Delight Springs

Thursday, February 23, 2017

Epicureans & Stoics

It's Epicurus and the Stoics today in CoPhi, and (I think) more walking philosophy reports, and Ray Bradbury's Fahrenheit 451. "Stuff your eyes with wonder," and don't "hide your ignorance... you'll never learn." Well, the un-bookish oafs currently running the show in Washington haven't concealed their ignorance, but will they ever learn? Will we ever learn to stop electing un-bookish oafs?

Epicurus and his friends retired from public life, having lost all patience with the unhappy society of their peers whose fear of death they diagnosed as a waste of time and a violation of logic. Better to live simply and bravely with your pals, they thought, pursuing (but not wallowing in) pleasure and avoiding the gratuitous mental pain of the material rat race. Like Aristotle they wanted to live well and flourish, with a bit more emphasis on fun and happiness. Also like Aristotle, they deeply valued friendship. Their commune inspired Marx's dissertation.

Contrary to scurrilous popular rumor they weren't lascivious hedonists or self-indulgent esthetes, preferring a plentiful pot of cheap stew to share over good conversation. Bread, cheese, and olives were staples - their version of pizza. The most valuable commodity of all, they thought, was the precious gift of time. As their admirer Henry Thoreau would eventually say, they considered  that"the cost of a thing is the amount of what I will call life which is required to be exchanged for it, immediately or in the long run." In the long run we're all safely dead, he and they figured, so we'd better make the best of the time we have.

"Epicurean" is another of those adjectives that's drifted far from its progenitor's intent. Check out the latest issue of Epicure magazine, promoting the "gourmet lifestyle" and designed for globetrotting "bon vivants" and "well-travelled foodies." Epicurus and friends would rather have just hung out in the Garden and chatted over their modest but filling fare. "If you start drinking expensive wine, then you'll very soon end up wanting to drink even more expensive wine, and get caught in the trap of longing for things that you can't have" - not without abandoning your friends and slaving your time away to pay for your refined and expensive taste in vino. I'll stick with the Bay Bridge Sauvignon they sell at Kroger for $2.99, and the sale-priced IPA.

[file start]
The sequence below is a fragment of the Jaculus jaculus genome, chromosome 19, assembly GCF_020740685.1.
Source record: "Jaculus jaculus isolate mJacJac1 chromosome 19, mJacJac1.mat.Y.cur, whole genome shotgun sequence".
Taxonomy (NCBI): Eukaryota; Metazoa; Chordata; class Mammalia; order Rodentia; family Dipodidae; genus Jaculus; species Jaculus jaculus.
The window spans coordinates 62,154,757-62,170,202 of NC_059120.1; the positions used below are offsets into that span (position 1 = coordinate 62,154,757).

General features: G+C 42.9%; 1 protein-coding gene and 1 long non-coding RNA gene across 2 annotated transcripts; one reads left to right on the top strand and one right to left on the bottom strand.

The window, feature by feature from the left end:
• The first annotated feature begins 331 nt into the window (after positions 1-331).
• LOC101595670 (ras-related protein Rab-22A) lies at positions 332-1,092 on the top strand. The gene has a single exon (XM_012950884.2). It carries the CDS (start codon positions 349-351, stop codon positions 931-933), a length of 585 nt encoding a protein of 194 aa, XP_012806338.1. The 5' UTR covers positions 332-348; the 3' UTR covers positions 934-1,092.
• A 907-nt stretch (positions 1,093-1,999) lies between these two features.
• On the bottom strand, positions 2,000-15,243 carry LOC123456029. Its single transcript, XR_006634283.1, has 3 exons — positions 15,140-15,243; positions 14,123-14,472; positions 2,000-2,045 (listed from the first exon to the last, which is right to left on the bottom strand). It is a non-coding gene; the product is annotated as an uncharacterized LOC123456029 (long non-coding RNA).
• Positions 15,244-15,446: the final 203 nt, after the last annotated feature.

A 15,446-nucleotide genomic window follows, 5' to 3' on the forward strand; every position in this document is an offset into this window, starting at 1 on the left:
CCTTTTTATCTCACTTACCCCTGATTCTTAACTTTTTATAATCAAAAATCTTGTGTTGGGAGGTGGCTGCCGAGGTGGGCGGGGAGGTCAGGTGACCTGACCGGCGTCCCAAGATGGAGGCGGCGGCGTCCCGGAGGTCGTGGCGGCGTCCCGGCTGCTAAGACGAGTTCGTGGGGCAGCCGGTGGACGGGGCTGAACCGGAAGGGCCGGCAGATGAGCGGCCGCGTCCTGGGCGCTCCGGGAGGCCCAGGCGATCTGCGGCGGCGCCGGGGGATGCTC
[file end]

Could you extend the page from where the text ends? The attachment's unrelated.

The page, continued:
Be calm and carry on, as we say. "Calm is an internal quality that is the result of analysis: it comes when we sift through our worries and correctly understand them. We therefore need ample time to read, to write, and most of all, to benefit from the regular support of a good listener: a sympathetic, kind, clever person who in Epicurus’s time would have been a philosopher, and whom we would now call a therapist."

True to his doctrine, Epicurus died painfully but without fear or complaint. He "suffered all his life from bad health, but learnt to endure it with great fortitude. It was he, not a Stoic, who first maintained that a man could be happy on the rack."

And "in a final letter to Hermarchus, Epicurus writes, 'On the happiest, and the last, day of my life. I am suffering from diseases of the bladder and intestines, which are of the utmost possible severity.' But he goes on, amazingly, 'Yet all my sufferings are counterbalanced by the contentment of soul which I derive from remembering our reasonings and discoveries.'" Critchley

Ludwig Wittgenstein was an epicurean, in his day. "Death is not an event in life." Well, that sentiment's a bit self-centered but it's literally true, with respect to one's own demise. "I was not; I have been; I am not; I do not mind." But what of the pain of losing friends and loved ones? We must turn to the Stoics to deal with the loss of precious others, and may then find them coming up somewhat short of heart and soul.

Ataraxia, calm, tranquility, serenity, equanimity... that's the big stoic aim, based on the idea that we can't control external events but can control our inner attitudes and responses. Can we? Shouldn't we try, in any case? We should control our emotions, say stoics like Cicero, Seneca, Epictetus, and Aurelius, lest they overwhelm us with the madness of violent feeling.